The Truth Lies in the Middle

Are you listening to all sides of a story before making a decision?

Summary
Transcript

As a former journalist and anchor at CNN, Sharon Frame knows the importance of learning all sides of a story before drawing conclusions. As a leader, it’s crucial to understand this principle in order to lead well, particularly during times of conflict. “[A leader must] know the facts. You have got to honor people's perception of the facts, but I think it's important for us to understand as leaders we've got to make the call, the final call,” says Sharon.

She also recognizes that making that call is not easy. Naturally, we’re inclined to hear those we like or identify with more clearly, even as we’re making an effort to hear all sides of a story. “But that's why you're the leader. That's why you have to make the tough calls, because you're called to weigh both parts of a story,” she explains. “Identify what makes sense and what doesn't, and come up with the truth, which is a lot of times in the middle.”

Click to listen to Sharon’s take on finding truth in the midst of conflict.

One of the things I learned in journalism earlier on in my life is that just because it looks like it's correct doesn't necessarily mean it's correct. I've had occasions where I would sit and talk to someone and I was convinced beyond the shadow of a doubt that they were right. That their side of the story was correct, until I sat with the opposing person, and heard their story. And the old saying that in between is where the truth is. It really is important for us, again, to honor what other people are saying because in between A and B, what happens is right there in that sweet spot is where the truth is.

So I take that in my own personal life as a leader to make sure that I am not running quickly to judge a situation because I need to sit down and hear both sides. And everybody thinks that their side is correct. But at the end of the day where is the truth? The truth lies in the middle. Well, first of all a leader's not quick to judge if they honor both arguments, or they at least give it fair value, and take time to sit down. You're not quick to judge. You're not quick to take sides. And when we take sides in situations we're dishonoring someone while we honor someone else.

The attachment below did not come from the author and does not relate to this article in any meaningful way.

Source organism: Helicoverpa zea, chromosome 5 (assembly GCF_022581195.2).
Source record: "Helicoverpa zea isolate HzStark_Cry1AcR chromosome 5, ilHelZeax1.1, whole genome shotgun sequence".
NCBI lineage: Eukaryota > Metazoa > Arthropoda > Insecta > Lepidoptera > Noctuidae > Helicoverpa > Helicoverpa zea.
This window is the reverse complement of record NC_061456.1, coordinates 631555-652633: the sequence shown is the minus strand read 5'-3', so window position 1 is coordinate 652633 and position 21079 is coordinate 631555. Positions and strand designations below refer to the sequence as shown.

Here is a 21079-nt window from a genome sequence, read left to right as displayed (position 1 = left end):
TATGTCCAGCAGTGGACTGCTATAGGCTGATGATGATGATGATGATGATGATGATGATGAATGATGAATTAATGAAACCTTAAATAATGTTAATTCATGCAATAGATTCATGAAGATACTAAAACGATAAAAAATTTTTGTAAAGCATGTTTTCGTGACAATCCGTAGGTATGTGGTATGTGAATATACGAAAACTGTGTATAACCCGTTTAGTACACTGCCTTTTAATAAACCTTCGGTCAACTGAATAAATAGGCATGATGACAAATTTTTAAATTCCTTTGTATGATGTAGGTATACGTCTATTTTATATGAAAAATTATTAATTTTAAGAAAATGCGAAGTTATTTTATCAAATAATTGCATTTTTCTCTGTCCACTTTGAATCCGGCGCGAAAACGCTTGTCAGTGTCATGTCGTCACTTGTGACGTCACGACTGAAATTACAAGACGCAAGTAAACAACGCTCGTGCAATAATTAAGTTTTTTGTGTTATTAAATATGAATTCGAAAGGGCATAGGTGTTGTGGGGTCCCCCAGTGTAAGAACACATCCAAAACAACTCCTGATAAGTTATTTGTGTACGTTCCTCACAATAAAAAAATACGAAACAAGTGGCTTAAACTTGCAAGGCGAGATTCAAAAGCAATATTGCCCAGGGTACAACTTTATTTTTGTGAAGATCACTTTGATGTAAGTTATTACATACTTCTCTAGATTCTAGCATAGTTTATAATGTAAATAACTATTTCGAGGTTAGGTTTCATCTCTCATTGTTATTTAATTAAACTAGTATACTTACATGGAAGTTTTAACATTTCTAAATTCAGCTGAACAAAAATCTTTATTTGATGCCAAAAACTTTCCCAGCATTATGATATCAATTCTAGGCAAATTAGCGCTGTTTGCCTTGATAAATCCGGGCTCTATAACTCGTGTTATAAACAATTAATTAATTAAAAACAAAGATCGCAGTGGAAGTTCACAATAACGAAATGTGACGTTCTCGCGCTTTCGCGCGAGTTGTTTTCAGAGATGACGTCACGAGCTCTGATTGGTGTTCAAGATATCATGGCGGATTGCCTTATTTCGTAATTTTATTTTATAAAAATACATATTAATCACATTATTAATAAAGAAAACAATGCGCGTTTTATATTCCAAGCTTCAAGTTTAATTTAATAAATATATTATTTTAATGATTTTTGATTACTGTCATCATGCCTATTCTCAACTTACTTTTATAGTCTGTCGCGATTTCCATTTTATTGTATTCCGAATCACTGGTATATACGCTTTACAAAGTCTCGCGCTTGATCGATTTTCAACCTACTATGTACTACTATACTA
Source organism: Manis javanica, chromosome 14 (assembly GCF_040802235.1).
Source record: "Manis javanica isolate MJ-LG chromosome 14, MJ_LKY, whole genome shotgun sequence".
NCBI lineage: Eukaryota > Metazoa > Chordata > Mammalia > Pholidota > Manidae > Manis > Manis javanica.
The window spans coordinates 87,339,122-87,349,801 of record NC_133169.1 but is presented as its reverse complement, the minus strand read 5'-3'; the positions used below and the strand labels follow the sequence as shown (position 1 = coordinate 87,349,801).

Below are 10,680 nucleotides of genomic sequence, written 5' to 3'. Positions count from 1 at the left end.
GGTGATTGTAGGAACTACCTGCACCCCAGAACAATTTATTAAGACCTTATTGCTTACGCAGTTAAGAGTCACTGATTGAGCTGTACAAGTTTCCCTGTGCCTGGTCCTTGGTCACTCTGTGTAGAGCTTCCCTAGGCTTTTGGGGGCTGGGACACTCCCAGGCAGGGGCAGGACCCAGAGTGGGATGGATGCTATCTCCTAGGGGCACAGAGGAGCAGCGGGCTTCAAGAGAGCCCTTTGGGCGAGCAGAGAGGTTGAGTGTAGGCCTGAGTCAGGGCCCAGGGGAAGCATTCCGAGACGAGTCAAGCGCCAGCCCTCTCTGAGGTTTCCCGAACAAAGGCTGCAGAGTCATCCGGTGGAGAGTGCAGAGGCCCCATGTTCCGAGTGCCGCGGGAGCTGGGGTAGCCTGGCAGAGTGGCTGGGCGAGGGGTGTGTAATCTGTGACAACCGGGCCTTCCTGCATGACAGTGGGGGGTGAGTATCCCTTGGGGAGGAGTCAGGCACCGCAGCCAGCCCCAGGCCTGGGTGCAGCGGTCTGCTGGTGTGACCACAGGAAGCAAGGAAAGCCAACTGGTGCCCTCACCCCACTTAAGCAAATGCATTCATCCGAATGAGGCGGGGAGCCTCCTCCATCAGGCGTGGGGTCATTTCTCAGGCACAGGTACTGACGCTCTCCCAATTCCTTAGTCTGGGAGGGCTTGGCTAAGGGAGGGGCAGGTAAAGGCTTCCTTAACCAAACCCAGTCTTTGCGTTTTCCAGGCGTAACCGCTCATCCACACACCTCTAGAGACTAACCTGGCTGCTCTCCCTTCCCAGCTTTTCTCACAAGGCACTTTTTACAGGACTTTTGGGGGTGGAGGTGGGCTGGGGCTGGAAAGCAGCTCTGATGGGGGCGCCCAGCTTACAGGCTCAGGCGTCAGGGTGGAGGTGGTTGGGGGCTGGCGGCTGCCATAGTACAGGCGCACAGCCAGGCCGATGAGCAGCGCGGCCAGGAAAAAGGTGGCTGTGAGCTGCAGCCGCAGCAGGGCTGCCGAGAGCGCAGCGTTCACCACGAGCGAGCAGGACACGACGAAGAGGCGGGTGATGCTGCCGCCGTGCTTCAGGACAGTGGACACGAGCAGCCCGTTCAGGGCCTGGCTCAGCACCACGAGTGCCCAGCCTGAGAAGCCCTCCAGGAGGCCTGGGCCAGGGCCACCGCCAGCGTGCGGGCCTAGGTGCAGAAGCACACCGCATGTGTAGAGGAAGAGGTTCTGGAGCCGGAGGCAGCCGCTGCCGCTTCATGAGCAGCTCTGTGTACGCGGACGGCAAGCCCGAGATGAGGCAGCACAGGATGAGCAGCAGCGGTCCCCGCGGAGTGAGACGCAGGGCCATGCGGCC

You can't jump the gun and just assume that because Worker A says this, and Worker B comes back and they have a different interpretation of what happened in the meeting. It's just like you have a meeting and people come out of the meeting with different interpretations of what took place. And so you have a discussion about a particular issue and you're saying to yourself, "Now, who is right?" As a leader, you have got to first of all know the facts. You have got to honor people's perception of the facts, but I think it's important for us to understand as leaders we've got to make the call, the final call. And that entails knowing the facts of the situation, and not having preferential treatment.

There are times where you get in situations where because you either like a person or you hired a person, you are more prone to side with that person. And that is not a good thing because you're making decisions based on a like, and not the facts. So as a leader, sometimes you have to make unpopular calls that will not sit well with people. But that's why you're the leader. That's why you have to make the tough calls, because you're called to weigh both parts of, in my case, a story. Identify what makes sense and what doesn't, and come up with the truth, which is a lot of times in the middle.
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Sharon Frame

Sharon Frame is an award-winning CNN anchor and writer, dynamic international speaker and acclaimed author. Sharon combines her 20+ years in TV journalism along with her expertise in public speaking, marketing and sales. She works wit...

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